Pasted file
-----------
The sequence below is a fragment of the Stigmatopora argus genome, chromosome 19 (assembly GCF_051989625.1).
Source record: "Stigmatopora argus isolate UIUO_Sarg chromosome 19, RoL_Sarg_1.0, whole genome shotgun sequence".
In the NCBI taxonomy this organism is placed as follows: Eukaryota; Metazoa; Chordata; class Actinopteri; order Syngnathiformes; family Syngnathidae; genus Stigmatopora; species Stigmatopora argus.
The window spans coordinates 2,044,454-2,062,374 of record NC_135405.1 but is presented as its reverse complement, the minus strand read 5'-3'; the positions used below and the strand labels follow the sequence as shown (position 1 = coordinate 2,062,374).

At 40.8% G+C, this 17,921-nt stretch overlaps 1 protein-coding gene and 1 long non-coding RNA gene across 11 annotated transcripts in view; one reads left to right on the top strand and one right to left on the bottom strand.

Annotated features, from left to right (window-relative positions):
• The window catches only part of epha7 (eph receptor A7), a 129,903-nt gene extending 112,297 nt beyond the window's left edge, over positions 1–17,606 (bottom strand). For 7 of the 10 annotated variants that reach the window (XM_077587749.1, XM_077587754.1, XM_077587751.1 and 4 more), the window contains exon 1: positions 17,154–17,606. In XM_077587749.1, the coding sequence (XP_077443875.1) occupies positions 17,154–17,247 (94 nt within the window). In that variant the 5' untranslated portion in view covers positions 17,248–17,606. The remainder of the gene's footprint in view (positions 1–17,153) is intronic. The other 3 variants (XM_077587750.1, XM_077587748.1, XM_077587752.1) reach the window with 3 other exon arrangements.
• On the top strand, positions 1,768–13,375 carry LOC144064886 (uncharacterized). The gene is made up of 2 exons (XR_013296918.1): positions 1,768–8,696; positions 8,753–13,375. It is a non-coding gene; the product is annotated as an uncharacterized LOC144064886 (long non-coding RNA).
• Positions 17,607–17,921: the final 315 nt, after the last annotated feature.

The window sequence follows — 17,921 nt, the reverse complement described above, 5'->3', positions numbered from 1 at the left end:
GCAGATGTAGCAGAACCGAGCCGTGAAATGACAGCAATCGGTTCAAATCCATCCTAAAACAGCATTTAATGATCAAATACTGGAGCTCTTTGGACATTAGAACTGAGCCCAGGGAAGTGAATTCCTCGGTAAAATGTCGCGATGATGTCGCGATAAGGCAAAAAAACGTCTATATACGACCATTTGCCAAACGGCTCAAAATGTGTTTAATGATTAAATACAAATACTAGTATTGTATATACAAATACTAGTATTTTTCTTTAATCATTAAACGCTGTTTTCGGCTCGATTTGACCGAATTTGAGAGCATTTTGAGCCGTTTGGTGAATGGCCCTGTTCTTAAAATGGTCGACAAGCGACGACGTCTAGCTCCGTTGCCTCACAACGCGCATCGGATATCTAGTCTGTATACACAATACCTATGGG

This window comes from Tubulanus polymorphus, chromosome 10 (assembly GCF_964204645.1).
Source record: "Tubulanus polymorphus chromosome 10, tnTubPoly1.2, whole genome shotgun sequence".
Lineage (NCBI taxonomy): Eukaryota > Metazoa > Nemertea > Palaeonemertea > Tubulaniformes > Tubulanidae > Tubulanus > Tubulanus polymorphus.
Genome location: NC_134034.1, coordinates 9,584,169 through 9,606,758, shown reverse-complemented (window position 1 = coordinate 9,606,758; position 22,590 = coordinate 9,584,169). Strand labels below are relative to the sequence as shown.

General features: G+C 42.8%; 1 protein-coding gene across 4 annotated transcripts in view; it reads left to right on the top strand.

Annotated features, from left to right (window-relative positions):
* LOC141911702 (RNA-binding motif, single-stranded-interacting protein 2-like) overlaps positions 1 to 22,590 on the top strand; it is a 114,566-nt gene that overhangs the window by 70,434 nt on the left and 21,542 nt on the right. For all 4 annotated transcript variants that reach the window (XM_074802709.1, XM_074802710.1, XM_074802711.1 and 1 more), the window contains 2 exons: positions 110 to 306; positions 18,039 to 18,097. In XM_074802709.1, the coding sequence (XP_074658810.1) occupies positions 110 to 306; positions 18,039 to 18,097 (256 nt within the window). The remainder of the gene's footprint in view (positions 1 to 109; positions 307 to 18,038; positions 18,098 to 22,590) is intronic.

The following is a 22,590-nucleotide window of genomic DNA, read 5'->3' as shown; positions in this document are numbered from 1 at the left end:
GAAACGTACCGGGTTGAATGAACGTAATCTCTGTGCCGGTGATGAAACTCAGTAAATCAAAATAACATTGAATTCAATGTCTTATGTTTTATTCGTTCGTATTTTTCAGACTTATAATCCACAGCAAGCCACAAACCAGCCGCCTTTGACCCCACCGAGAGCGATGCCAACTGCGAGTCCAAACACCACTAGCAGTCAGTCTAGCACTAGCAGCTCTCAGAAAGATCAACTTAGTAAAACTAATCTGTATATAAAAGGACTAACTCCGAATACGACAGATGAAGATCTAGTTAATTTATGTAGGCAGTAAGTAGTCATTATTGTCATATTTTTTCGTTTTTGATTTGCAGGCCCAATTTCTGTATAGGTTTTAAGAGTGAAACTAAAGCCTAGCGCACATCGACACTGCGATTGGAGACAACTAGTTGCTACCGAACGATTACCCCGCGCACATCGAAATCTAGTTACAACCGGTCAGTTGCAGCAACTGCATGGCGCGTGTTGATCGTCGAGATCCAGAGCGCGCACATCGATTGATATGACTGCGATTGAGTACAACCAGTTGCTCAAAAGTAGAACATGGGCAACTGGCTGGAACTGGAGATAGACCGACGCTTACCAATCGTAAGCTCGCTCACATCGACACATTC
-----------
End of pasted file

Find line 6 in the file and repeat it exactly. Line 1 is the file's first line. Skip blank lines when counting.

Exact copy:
Annotated features, from left to right (window-relative positions):